Electric and magnetic fields, commonly known as EMF, exist wherever electricity is produced or used, including around any electric appliance or wire that conducts electricity. Whenever you turn on a lamp, use a microwave or use your computer, these frequencies are around.
The electric power we use in America is a 60 Hertz (Hz) alternating current, meaning the electric charges move back and forth 60 times per second, creating an ‘extremely low frequency’ field. These are different from the much higher frequency fields associated with radio and TV waves and cell phone signals.
What are electric and magentic fields?
Electric fields are created by voltage—the higher the voltage, the stronger the field. Anytime an electric appliance is plugged in, even if it isn’t on, an electric field is created in its vicinity. But these fields are easily blocked by walls, trees and even clothes and skin—and the farther away you move from the source of the electric field, the weaker it becomes. Moving even a few feet away from an appliance makes a big difference in the strength of the field that you’re exposed to.
Magnetic fields, measured in milliGauss (mG), are produced by electric current and only exist when electricity is flowing through a wire or an appliance is turned on—the higher the current, the greater the magnetic field. As with electric fields, the strength of a magnetic field dissipates rapidly as you move away from its source.
Why are you calling them electric and magnetic fields instead of electromagnetic fields? Is there a difference?
These terms are often used interchangeably, and both electric and magnetic fields from power lines and electromagnetic fields may be abbreviated as EMF. However, there are differences between low frequency power line EMF and higher frequency radio waves.
The frequency (i.e., the rate of time variation) of fields produced by the generation, transmission and use of electricity – typical of most household and office appliances and power lines – are low, and electric and magnetic fields exist separately. At higher frequencies, such as with radio or TV signals, the fields are interrelated and are more accurately described by the term “electromagnetic.” Radio and TV electromagnetic waves are meant to transmit away from the antenna and carry radio frequency energy to the receiver. The EMF from power lines is too low in frequency to carry any significant energy away, and the electric power stays on the utility lines.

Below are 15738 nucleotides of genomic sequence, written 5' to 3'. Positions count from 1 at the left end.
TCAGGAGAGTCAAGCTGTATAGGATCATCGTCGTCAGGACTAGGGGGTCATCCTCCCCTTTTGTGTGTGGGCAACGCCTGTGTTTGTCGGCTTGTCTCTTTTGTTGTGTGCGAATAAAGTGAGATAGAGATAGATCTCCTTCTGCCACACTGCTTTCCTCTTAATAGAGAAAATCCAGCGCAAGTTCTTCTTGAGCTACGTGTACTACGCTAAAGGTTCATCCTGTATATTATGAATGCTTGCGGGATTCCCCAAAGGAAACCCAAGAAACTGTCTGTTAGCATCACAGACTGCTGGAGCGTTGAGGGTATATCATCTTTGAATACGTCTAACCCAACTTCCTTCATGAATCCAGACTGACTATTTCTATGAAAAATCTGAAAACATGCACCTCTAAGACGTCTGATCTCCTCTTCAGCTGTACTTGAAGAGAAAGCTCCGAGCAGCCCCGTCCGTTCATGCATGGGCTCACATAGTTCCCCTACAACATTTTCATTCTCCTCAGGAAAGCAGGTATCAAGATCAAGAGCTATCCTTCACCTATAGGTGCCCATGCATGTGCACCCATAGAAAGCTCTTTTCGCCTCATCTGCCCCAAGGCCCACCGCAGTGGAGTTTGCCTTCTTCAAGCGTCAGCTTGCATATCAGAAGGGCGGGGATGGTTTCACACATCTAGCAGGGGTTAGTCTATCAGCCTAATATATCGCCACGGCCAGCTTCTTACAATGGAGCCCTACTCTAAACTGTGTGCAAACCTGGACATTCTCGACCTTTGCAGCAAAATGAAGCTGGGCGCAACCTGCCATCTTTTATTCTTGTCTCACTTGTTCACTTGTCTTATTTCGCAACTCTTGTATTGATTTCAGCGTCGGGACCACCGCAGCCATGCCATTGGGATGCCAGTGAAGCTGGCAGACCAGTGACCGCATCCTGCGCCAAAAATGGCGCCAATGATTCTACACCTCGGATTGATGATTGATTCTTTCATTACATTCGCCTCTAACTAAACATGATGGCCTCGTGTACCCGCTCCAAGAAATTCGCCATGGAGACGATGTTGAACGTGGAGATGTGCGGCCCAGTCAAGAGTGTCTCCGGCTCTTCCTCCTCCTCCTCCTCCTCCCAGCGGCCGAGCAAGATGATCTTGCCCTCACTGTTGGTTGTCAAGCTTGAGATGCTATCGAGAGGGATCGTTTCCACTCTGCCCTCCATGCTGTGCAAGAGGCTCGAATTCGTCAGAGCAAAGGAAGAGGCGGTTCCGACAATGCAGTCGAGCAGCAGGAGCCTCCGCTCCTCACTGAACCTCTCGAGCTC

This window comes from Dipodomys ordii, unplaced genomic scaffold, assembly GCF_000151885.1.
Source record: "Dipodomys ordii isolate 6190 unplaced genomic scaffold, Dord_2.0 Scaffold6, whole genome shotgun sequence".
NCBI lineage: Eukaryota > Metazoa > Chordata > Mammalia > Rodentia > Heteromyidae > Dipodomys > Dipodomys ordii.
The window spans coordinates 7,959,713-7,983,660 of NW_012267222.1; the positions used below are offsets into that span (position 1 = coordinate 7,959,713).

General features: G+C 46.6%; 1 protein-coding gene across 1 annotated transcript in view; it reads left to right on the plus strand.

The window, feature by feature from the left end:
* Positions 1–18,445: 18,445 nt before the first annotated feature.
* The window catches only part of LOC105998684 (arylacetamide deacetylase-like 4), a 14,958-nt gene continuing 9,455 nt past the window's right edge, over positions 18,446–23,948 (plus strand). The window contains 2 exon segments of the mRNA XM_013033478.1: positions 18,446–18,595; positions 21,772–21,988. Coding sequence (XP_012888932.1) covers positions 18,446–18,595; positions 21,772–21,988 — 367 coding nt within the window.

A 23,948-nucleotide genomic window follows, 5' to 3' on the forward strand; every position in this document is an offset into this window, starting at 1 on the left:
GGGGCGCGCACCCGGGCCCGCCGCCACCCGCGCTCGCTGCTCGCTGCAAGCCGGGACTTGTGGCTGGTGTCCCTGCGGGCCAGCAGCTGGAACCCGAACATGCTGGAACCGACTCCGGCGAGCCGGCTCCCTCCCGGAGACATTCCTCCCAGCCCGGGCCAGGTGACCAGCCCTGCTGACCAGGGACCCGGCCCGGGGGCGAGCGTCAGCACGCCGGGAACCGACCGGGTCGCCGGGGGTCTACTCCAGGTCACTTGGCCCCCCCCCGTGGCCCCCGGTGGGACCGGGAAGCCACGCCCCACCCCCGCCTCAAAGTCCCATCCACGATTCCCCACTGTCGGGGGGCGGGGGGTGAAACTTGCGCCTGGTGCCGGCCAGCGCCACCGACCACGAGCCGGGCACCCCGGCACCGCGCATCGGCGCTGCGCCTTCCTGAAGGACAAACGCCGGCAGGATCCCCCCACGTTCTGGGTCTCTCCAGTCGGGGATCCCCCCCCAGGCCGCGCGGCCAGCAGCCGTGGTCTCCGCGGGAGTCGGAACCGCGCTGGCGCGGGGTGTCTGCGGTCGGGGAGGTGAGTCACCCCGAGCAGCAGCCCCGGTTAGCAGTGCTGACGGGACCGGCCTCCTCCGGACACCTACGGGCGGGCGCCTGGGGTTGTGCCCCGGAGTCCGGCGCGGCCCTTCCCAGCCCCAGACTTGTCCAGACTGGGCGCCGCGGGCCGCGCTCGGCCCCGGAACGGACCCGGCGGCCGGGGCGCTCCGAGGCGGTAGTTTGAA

It is important to recognize that power line EMF and radio frequency electromagnetic waves should not be confused with ionizing radiation such as X-rays. Because of its dramatically higher frequency, ionizing radiation (like X-rays) has enough energy to alter chemical bonds and damage biological molecules, something that lower frequencies in the electromagnetic spectrum (power lines, radio, TV and infrared) cannot do.
What about EMF and power lines?
The World Health Organization (WHO), and research organizations, have studied the potential for EMF to affect human health and have never found correlation between exposure to EMF and negative health issues.
According to the WHO
Electromagnetic Fields and Cancer
Despite many studies, the evidence for any effect remains highly controversial. However, it is clear that if electromagnetic fields do have an effect on cancer, then any increase in risk will be extremely small. The results to date contain many inconsistencies, but no large increases in risk have been found for any cancer in children or adults.
A number of epidemiological studies suggest small increases in risk of childhood leukemia with exposure to low frequency magnetic fields in the home. However, scientists have not generally concluded that these results indicate a cause-effect relation between exposure to the fields and disease (as opposed to artifacts in the study or effects unrelated to field exposure). In part, this conclusion has been reached because animal and laboratory studies fail to demonstrate any reproducible effects that are consistent with the hypothesis that fields cause or promote cancer. Large-scale studies are currently underway in several countries and may help resolve these issues.